1. Pita Chips*

              There are a few brands out there that cross yoga pants with dress pants. They are a boon to many.

          2. Carl*

            Or, I’ve found certain women (usually older women) have set ideas about the “correct way for a lady to dress” or whatever. And they feel it’s their place to step in and police other (usually younger) women. Pantyhose, skirt length, sleeveless blouses, etc.

          3. amoeba*

            Eh, could be. From the letter, it sounds more like Jane’s idea of what’s revealing is different from that of everybody else (so, like, Jane insists that all skirts have to cover the knees while everybody else is fine with shorter – an example that’s literally in the letter!)
            Doesn’t make her behaviour any better, of course! Like, it’s not her place to police the dress code in the first place, even if she were correct, and it’s definitely not her right to keep on about it after her boss has told her that she is, in fact, wrong. That’s basically just insubordination, isn’t it?

          4. WantonSeedStitch*

            It sounds from the letter like Jane has hassled people other than Margie for wearing “revealing” clothes (though Margie has been the most frequent target), but that all those people have been, or have presented as, women. That indicates to me that Jane has a particular idea of how women should dress in the workplace, and regardless of the woman’s appearance, is irate when they dress in a way that doesn’t conform with her preferences.

            1. Lucy*

              Maybe – or she may have criticised a number of people who all have a similar characteristic (like being curvier) or a similar style.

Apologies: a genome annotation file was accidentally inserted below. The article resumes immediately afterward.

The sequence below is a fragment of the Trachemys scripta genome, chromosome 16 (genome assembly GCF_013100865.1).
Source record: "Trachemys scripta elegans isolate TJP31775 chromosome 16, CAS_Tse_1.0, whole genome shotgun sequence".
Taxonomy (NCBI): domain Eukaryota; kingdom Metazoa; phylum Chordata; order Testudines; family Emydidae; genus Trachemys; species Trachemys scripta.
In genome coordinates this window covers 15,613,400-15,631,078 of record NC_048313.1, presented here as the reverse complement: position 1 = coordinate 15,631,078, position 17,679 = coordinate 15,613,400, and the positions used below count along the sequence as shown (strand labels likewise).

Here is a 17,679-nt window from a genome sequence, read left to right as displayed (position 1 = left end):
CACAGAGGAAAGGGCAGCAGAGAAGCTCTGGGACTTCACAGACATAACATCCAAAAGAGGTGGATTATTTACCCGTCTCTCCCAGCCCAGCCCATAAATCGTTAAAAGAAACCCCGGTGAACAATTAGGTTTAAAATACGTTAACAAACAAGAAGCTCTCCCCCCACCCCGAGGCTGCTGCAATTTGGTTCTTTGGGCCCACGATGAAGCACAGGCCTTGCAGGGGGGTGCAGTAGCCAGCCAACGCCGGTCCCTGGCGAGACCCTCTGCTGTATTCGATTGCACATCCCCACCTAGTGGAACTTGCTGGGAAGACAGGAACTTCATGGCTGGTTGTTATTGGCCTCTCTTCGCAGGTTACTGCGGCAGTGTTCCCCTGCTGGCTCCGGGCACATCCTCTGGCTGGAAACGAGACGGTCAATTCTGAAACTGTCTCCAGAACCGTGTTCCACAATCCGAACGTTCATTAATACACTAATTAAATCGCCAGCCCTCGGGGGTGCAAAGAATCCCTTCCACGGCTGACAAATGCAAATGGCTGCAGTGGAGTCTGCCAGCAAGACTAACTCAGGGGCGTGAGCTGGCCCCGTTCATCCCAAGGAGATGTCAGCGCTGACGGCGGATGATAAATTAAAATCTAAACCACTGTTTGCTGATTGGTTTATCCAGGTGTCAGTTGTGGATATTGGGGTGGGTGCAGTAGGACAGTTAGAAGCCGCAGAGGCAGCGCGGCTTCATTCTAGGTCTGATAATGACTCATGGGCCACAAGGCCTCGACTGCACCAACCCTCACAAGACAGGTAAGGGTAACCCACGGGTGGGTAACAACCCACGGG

I used to work in schools, where this kind of policing is endemic and required (we have uniforms), and I hated enforcing it, and either avoided or reframed any issues with it (“Hey Sally, I know it’s silly, but the uniform policy requires that the logo in your skirt waistband be visible, so can you roll it down for me, please?” Instead of, “Sally, stop rolling your waistband! Your skirt is too short!”.

              Anyway, even within an environment that literally had a uniform mandated, the odd interpretations of different staff members were bizarre! There were two deputy heads and the policy didn’t comment on sick choice. On one day, Stacey, the first deputy head, commented to me that the girls wearing knee high white socks looked really neat and smart, while Tara, the second, made the comment that knee high socks were incredibly “unladylike” (read: trashy) and she was thinking of amending the policy to ban them.

              So, basically it can literally be anything – but only for girls. The infringements we had for boys were always “not wearing a tie” or, “wearing trainers”. For girls it was that, but also, skirt length, tightness, shirt tightness, first shirt button is too low making the shirt revealing (it was the standard shirt – she was just busty), tights too sheer (in the UK – tights means pantyhose OR woollen tights), wearing leggings instead of tights, shoes “inappropriate” (reason not given), belt worn around blazer, belt is a “fashion” belt, hair unnatural colour, wearing earrings, wearing make up, nose pierced, wearing fake eyelashes, wearing fake nails, eyelashes a different colour today than they were yesterday (she’d had them tinted), eyebrows too sculpted (must be make up) and on and on and on…